we currently generate and carry Foreman apipie docs in our theforeman.org github repo. These are autogenerated HTML pages and there is no reason to have them in the git repo - once these are generated we never change them. The api directory is currently sized 672 MB, we recently dropped some old versions:
There is some value in archiving those API documents however, people use really old Foreman versions and it might be handy to have them online. Also with the foreman new generation documentation which is hosted on a brand new site docs.theforeman.org we need to move apipie docs as well.
So here is my proposal: let’s move all current apipie documents from our main site to one of infra subdomains or we can create a dedicated domain too. Then we will update links and create redirect document or httpd rules so old links are kept working. Finally we set up some process how to upload new documentation with coordination from the infra team.
We would start linking apipie docs from the new documentation as well. BIg advantage is that we can afford not to delete old versions, there should be plenty of space on our infra, we can even hardlink same files which many of them are not changing for years (via fsdupe utility or similar tools).
Katello isn’t the only plugin we have – just the only one that publishes own API docs today.
I’d love to see something like https://api.theforeman.org/<type>/<version>/ where type is foreman, katello, foreman_ansible etc, and version is well, the version.
I volunteer to do the work, however I will need assistance from the infra team to set me up (I do have ssh access so I can copy once things are set up) and also I need some info on how to create the docs. I mean, I know there is the rake task, shall I use production installation, dev installation? What is the process? Who actually create those? Maybe we can automate this and add more plugins.
for api.theforeman.org or apidoc.theforeman.org as @evgeni described. I do wonder if we should consider storing it in git. I have used it in the past to check if examples rendered ok. However, it can be split from our main repo and just be plain text files without Jekyll.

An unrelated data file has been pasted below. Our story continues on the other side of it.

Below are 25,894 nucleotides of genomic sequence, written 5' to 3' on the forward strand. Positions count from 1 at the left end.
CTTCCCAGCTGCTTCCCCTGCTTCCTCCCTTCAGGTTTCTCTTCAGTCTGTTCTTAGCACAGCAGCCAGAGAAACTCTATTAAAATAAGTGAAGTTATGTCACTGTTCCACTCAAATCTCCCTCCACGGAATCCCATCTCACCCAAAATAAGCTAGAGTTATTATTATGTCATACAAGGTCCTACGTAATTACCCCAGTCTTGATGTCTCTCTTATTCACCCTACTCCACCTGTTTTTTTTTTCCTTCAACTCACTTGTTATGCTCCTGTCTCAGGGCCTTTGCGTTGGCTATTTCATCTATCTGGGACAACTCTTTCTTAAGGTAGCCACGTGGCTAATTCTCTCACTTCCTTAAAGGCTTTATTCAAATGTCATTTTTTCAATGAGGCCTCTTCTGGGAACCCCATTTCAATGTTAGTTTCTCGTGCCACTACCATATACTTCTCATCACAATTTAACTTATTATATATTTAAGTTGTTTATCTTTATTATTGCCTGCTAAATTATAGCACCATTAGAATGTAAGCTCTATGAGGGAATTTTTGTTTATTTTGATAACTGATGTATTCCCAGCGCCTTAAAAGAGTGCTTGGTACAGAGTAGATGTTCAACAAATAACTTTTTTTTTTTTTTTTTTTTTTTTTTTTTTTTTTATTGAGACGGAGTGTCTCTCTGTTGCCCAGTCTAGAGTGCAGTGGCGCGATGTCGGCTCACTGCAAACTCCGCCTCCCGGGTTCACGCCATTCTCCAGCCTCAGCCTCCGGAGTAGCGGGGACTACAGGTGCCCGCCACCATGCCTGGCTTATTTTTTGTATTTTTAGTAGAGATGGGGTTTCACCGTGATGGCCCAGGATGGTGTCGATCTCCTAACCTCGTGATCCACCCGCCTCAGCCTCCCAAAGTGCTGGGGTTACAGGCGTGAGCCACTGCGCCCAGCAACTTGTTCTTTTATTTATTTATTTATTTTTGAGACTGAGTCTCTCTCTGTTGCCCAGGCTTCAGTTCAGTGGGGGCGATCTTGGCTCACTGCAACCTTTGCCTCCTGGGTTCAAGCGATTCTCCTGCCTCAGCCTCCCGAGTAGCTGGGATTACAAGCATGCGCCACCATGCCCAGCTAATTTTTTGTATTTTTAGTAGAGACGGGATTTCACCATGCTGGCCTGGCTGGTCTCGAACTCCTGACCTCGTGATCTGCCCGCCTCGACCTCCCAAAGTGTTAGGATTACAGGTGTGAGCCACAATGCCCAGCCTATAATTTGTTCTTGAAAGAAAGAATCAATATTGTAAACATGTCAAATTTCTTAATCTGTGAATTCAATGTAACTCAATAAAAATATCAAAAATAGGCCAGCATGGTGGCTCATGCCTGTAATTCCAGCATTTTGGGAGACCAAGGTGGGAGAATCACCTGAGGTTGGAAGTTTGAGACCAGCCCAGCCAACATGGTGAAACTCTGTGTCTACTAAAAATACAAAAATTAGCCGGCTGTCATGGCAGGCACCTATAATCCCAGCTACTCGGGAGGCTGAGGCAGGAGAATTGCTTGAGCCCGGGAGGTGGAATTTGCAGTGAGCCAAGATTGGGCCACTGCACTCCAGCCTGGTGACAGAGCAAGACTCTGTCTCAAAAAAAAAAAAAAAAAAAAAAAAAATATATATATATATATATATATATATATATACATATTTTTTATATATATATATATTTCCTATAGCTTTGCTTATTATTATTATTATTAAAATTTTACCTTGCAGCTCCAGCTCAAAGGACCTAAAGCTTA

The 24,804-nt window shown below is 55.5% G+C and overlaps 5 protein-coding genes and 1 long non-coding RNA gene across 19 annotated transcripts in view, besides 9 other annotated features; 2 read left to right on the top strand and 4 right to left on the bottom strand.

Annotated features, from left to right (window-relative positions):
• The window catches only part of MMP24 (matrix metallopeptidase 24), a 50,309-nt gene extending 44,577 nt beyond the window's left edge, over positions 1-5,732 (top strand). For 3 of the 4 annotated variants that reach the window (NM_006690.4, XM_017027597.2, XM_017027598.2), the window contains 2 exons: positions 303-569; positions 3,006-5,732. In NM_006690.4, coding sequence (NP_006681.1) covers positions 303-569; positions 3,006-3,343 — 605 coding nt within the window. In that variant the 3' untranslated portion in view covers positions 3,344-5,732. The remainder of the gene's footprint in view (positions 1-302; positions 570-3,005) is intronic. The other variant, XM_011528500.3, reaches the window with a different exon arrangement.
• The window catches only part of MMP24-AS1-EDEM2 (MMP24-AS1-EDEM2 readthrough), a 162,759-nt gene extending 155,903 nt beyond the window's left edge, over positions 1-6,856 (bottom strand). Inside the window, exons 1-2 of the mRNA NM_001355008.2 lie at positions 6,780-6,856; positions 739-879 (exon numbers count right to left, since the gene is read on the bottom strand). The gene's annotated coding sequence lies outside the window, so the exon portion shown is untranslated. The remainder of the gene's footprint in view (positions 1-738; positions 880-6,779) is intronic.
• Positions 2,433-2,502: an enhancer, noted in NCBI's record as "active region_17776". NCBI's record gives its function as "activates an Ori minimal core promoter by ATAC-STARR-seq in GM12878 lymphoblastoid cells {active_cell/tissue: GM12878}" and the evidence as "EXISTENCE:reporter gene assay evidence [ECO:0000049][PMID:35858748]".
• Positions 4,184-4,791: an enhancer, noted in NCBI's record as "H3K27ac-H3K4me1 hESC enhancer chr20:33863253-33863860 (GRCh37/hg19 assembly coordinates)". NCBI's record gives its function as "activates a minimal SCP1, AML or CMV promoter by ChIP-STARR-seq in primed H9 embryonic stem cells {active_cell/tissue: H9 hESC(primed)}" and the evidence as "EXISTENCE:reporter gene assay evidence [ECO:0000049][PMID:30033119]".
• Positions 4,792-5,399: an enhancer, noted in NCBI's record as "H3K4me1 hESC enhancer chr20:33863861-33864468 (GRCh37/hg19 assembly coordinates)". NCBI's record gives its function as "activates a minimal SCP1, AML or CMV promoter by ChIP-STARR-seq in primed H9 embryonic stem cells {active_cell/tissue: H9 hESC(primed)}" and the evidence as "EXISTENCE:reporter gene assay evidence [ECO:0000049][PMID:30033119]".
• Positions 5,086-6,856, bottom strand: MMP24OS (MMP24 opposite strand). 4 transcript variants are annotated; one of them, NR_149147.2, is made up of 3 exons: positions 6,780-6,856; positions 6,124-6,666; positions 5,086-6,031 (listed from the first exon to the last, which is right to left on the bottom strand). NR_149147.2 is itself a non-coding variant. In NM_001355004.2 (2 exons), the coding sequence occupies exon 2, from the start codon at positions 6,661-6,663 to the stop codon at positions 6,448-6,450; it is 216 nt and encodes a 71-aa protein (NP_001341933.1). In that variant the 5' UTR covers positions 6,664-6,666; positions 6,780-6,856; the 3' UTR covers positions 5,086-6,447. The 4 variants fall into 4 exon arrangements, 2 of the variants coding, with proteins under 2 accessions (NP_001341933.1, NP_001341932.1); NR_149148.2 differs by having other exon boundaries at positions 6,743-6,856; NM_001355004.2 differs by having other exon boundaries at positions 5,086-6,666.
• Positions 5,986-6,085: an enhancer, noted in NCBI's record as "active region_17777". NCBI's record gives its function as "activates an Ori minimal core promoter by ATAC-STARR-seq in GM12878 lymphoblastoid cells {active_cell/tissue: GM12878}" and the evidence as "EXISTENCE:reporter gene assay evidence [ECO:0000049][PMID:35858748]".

I think I’ve used it in the past to link it to people. Their own installation is always better but if you’re writing a script or helping a user then it can be easy to have older versions easily available.
docs generation is essentially rake plugin:apipie:cache[$PLUGIN] right? I think we can trivially build a Job that given a plugin name, plugin version (and foreman version, for compatibility) can execute that and store the result in a git repo that will be used to deploy the api-site.
then plugin authors just need to be able to trigger said job once they release a new version.
That really depends. I’ve certainly done it on theforeman.org in the past. Usually reviewing a small number of files is sufficient to check if the whole generation went well. A common thing was that on a rerun it would remove all examples if someone forgot to record tests. On updates in a stable branch, a diff should also be small and if it’s big, that’s a signal on its own that something went wrong.
That all sounds nice, I would love to start moving the current content into the new subdomain and if anyone can pick it up from there and improve the actual build process that would be fantastic.
I guess we need a puppet codebase change to create a new vhost and DNS change. I can attempt to do the former if you guys guide me. I am trying to find “docs.theforeman.org” domain in our puppet codebase but I cannot find it. I do see “downloads.theforeman.org” there, weird. Am I in a wrong place?
Do I simply create a copy of that pp file and include it somewhere? I am really bad in Puppet so I will be shooting in the dark here.
My suggestion would be to create a new git repo (I suggest apidoc). The use the Github Pages feature to publish it. If you create a file .nojekyll in the root, no Jekyll processing will happen. Then just submit PRs to it. We can then set up the right subdomain just like we did with foreman-documentation.